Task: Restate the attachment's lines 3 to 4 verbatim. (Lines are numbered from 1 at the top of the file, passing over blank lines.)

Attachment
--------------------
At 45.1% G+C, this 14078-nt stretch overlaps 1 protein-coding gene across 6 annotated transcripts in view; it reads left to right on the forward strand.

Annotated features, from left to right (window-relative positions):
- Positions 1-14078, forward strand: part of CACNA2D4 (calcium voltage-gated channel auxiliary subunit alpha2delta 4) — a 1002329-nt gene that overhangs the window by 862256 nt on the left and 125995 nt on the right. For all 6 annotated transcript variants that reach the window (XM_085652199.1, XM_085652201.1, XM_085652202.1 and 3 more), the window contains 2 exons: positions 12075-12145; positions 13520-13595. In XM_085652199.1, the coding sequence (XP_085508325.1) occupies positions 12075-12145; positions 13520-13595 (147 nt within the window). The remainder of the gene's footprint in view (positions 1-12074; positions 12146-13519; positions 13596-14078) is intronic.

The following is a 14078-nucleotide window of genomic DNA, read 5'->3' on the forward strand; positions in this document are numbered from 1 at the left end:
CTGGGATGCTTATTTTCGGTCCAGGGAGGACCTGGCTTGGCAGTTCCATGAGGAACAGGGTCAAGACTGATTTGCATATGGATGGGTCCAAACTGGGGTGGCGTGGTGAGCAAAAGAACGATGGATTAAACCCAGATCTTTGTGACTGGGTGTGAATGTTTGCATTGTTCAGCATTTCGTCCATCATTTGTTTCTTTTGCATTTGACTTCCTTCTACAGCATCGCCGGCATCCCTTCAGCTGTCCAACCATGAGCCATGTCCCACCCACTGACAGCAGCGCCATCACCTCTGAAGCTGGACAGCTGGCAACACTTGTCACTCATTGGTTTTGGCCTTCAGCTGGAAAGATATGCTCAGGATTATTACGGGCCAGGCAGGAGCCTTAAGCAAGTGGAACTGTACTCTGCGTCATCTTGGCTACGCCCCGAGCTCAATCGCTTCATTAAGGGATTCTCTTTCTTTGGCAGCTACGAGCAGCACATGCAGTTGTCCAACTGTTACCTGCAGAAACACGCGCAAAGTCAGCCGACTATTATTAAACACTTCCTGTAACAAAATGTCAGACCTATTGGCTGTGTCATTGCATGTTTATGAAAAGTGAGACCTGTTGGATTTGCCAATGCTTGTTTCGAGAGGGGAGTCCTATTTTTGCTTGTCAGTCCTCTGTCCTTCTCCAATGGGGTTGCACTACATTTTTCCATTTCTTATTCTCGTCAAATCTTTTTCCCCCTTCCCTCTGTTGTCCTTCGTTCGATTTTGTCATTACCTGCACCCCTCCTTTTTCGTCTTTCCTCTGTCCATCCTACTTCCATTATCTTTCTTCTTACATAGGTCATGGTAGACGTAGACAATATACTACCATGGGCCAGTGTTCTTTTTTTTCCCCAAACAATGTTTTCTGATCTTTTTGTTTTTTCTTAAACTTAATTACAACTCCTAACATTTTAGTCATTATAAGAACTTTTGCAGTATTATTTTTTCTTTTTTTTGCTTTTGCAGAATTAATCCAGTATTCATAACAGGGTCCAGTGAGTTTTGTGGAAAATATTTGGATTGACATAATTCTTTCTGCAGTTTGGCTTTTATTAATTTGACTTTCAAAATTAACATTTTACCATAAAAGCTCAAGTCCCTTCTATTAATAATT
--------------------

- Positions 1-14078, forward strand: part of CACNA2D4 (calcium voltage-gated channel auxiliary subunit alpha2delta 4) — a 1002329-nt gene that overhangs the window by 862256 nt on the left and 125995 nt on the right. For all 6 annotated transcript variants that reach the window (XM_085652199.1, XM_085652201.1, XM_085652202.1 and 3 more), the window contains 2 exons: positions 12075-12145; positions 13520-13595. In XM_085652199.1, the coding sequence (XP_085508325.1) occupies positions 12075-12145; positions 13520-13595 (147 nt within the window). The remainder of the gene's footprint in view (positions 1-12074; positions 12146-13519; positions 13596-14078) is intronic.

The following is a 14078-nucleotide window of genomic DNA, read 5'->3' on the forward strand; positions in this document are numbered from 1 at the left end: